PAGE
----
Saturday, November 6, 2010

VRS Sounds the Alarm

Last session, the State Budget was balanced in-part by the State deferring about $690 million of retirement contributions and promising to pay them back over the next 10 years. At the time, we were told that stock market gains had filled the Virginia Retirement Systems' coffers and that we could afford to do this.

Localities were also given the same option and many local governments who use VRS - such as Fairfax County Public Schools - did the same thing. It balanced the budget, but it mortgaged the future.

I voted against the Budget for many reasons, including this strategy and I wrote about it extensively at the time we passed the budget.

This move would be the same as deciding not to contribute to your 401K for one year and making your contribution in the future. This kind of move is not fiscally conservative or prudent. It is risky. I also did not think that the writers of the Constitution of Virginia would think that a budget was balanced if you used a gimmick like this - from my point of view, this was de facto borrowing which is prohibited in Virginia.

The Pew Center on the States has also estimated that state pension funds across the United States are underfunded by $1 Trillion. They list Virginia as underfunded by $10.4 billion (before this year's actions). For some perspective, $10.5 billion is one-third of Virginia's two-year General Fund Budget.

Two weeks ago, the Trustees of VRS sounded the alarm:

The retirement system's board of trustees vented its frustration yesterday over the state's repeated failure to pay the full contribution needed to fund long-term obligations fully for future retirees.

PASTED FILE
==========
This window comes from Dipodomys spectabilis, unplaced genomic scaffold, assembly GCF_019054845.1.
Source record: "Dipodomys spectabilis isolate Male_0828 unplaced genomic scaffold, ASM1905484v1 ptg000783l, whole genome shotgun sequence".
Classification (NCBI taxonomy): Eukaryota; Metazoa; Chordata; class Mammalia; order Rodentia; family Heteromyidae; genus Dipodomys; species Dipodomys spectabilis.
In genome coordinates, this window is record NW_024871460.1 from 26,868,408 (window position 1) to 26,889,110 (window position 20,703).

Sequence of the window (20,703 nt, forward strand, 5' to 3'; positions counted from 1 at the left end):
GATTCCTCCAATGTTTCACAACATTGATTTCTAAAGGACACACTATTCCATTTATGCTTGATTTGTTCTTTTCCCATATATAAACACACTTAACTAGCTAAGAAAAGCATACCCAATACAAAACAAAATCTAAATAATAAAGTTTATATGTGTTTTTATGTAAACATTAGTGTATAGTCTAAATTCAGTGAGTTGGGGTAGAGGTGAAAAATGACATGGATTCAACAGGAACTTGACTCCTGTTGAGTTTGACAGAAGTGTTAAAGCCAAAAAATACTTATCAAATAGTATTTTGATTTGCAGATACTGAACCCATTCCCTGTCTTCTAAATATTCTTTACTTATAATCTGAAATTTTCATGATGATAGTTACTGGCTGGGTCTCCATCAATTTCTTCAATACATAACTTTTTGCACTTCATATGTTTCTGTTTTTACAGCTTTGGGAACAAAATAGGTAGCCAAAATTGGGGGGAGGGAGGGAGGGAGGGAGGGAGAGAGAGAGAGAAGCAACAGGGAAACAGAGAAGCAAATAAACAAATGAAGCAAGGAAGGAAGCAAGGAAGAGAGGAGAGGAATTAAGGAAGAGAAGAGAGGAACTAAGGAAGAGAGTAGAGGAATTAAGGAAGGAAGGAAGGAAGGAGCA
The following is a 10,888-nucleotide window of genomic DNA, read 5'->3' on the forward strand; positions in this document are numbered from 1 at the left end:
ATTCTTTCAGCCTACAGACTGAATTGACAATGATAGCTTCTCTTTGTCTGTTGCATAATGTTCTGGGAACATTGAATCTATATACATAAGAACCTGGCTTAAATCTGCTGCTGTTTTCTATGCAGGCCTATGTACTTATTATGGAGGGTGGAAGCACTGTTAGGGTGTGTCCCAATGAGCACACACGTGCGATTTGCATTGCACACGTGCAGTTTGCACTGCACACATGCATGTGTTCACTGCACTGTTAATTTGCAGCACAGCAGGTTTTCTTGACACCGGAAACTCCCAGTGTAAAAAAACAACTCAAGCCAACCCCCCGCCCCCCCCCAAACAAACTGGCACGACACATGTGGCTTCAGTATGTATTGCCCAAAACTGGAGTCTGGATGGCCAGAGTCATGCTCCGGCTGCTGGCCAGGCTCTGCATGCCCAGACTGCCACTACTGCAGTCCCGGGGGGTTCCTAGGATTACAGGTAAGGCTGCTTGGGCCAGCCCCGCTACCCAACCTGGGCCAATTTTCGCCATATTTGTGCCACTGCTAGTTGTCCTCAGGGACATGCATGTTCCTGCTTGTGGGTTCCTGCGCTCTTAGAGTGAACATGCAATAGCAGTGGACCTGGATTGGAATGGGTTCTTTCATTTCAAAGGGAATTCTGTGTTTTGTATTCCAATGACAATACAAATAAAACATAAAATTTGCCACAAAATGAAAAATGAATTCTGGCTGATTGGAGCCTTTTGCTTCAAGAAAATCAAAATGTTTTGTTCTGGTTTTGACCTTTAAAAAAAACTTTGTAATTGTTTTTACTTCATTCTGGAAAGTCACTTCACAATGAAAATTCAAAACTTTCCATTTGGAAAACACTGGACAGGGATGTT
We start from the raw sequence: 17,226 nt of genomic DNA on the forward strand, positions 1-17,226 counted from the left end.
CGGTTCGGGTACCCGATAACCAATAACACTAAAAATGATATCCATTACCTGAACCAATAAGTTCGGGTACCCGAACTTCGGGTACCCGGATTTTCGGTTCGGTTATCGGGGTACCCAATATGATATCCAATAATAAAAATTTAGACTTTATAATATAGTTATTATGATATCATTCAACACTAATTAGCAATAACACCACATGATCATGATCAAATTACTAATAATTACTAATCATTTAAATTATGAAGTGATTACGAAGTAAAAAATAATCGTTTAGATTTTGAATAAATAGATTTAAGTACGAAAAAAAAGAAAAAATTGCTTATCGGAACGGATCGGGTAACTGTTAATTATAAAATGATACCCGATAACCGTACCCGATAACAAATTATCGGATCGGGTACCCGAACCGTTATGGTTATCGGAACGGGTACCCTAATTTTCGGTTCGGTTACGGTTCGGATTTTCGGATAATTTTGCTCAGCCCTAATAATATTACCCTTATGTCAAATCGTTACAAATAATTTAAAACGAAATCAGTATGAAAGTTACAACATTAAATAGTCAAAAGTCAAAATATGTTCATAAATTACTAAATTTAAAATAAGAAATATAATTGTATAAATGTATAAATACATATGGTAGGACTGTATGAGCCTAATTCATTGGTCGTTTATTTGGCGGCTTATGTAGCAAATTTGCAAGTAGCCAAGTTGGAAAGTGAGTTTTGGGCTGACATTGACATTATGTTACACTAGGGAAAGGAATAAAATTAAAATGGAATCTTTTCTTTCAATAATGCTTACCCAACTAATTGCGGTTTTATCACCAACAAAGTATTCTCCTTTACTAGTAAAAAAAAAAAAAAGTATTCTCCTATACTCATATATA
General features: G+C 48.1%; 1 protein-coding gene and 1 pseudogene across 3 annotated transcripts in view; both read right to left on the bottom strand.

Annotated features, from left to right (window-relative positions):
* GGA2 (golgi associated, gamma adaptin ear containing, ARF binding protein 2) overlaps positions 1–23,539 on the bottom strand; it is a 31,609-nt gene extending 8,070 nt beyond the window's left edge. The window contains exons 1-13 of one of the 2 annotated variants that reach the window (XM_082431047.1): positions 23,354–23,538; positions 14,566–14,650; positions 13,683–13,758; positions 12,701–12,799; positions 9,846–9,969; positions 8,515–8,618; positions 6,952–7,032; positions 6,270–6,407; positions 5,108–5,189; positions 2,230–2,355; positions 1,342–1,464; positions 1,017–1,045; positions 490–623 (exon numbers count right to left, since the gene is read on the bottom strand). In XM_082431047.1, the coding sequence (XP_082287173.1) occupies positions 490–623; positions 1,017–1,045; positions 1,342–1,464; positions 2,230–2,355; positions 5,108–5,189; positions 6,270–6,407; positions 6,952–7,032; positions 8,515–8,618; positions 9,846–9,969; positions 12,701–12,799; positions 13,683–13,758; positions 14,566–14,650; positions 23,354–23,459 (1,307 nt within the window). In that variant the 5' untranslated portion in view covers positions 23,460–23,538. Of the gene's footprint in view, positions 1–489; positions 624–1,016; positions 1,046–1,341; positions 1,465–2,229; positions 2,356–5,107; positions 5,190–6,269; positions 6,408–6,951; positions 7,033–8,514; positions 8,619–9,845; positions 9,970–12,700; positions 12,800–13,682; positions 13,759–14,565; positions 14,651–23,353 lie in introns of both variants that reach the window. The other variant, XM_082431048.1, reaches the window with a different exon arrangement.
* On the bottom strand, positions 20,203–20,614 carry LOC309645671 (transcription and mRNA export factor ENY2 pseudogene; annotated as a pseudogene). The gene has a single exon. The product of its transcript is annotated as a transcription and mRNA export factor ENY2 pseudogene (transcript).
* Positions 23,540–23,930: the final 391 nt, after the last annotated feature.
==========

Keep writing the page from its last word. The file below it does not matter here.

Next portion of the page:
In the budget year that ended June 30, the system paid $1.5 billion more in benefits to retirees than it received in contributions, and the gap is expected to grow to $2 billion this year.

Investment income has more than compensated for the difference, but VRS officials say the failure to pay recommended payroll rates for pensions raises concerns about the system's viability.

"It's incumbent on this board to make clear the funded status of this fund is in serious jeopardy," said Edward T. Burton III, a University of Virginia economics professor who has served on the board since 1994.

This is not a year when the board recommends contribution rates to the General Assembly for state employee and teacher pensions. However, rates would have to increase by more than 60 percent over last year's rates to fund long-term retirement obligations fully, according to an actuarial analysis presented to the board yesterday.

The rates would have to increase by more than 150 percent from those adopted by the General Assembly for this fiscal year.
The Richmond Times-Dispatch penned an editorial today seconding this problem.

There are many folks on the other side of the aisle from me who are also concerned about this and believe we need to repay the "borrowed" money as soon as possible. This entire exercise is symptomatic of our present collective failure to deal with difficult political problems head on. We have responsibilities whether they are pensions, transit, roads, school facilities, higher education, or secondary education that we are not meeting. The Federal Government is likewise spending money it doesn't have.

We can only put off reality so long. It will be interesting to see if anything happens or whether our VRS deficiency ends up consuming the budget.

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